We’ve all seen old color pictures from the 60s, 70s and early 80s in an album at home; the photos are faded, or weirdly and unevenly saturated, like stars in a Wes Anderson film about your childhood.
Fuzzy or oddly exposed and with an overwhelmingly warm-cast, those photos made us appear trapped in permanent sunset. For whatever reason, the color palettes represented by decaying Kodacolor prints (kind of beige, like pantyhose) read as authentic and retro. Bring on the warm fuzzies. But thanks to smartphone photography and apps like Instagram and Hipstamatic, this look is no longer just a byproduct of aging film paper and degrading chemical dyes—it’s a visual trend in photography. Nostalgia #FTW!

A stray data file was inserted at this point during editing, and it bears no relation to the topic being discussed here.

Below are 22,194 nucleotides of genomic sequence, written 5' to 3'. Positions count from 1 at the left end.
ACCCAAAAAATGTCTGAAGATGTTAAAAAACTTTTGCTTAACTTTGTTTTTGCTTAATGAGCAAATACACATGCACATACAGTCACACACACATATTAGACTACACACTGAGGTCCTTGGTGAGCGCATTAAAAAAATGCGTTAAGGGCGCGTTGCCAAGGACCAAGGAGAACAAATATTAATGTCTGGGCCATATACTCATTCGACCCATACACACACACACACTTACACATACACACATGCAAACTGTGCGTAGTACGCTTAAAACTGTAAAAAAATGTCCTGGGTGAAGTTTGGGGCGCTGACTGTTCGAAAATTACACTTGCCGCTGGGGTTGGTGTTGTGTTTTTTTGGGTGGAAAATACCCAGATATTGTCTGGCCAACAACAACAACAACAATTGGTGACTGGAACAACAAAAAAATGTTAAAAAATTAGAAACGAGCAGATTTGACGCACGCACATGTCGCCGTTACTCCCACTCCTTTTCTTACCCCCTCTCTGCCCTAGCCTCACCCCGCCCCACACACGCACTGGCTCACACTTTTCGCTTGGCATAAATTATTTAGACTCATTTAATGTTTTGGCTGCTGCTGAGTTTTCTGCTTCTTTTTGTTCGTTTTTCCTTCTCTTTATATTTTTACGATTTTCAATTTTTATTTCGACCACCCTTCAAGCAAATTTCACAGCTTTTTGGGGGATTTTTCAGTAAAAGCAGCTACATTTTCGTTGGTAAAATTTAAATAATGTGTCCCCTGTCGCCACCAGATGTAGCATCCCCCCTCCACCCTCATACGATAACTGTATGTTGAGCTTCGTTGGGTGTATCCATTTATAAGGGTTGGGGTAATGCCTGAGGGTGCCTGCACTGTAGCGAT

From lens flare and vignettes to scratches and dust, we’re showcasing images manipulated to exude the atmosphere and mood of an earlier time period; they’re not necessarily retro in content, but in color. Everything is being seen through rose-colored glasses. While the palette isn’t authentic (the past wasn’t actually overwhelmingly beige), we no longer require years of fading dyes to achieve the look. We just need to apply digital filters and employ tricks like adjusting the saturation, contrast and exposure in photo apps or photo editing software. Hues can be manipulated to favor particular color schemes.
Whether faked with apps or achieved with toy cameras, old expired film or vaseline on lenses, we’ve got a fun, filtered look that extends our visual vocabulary, especially now that we can create it with just a few clicks.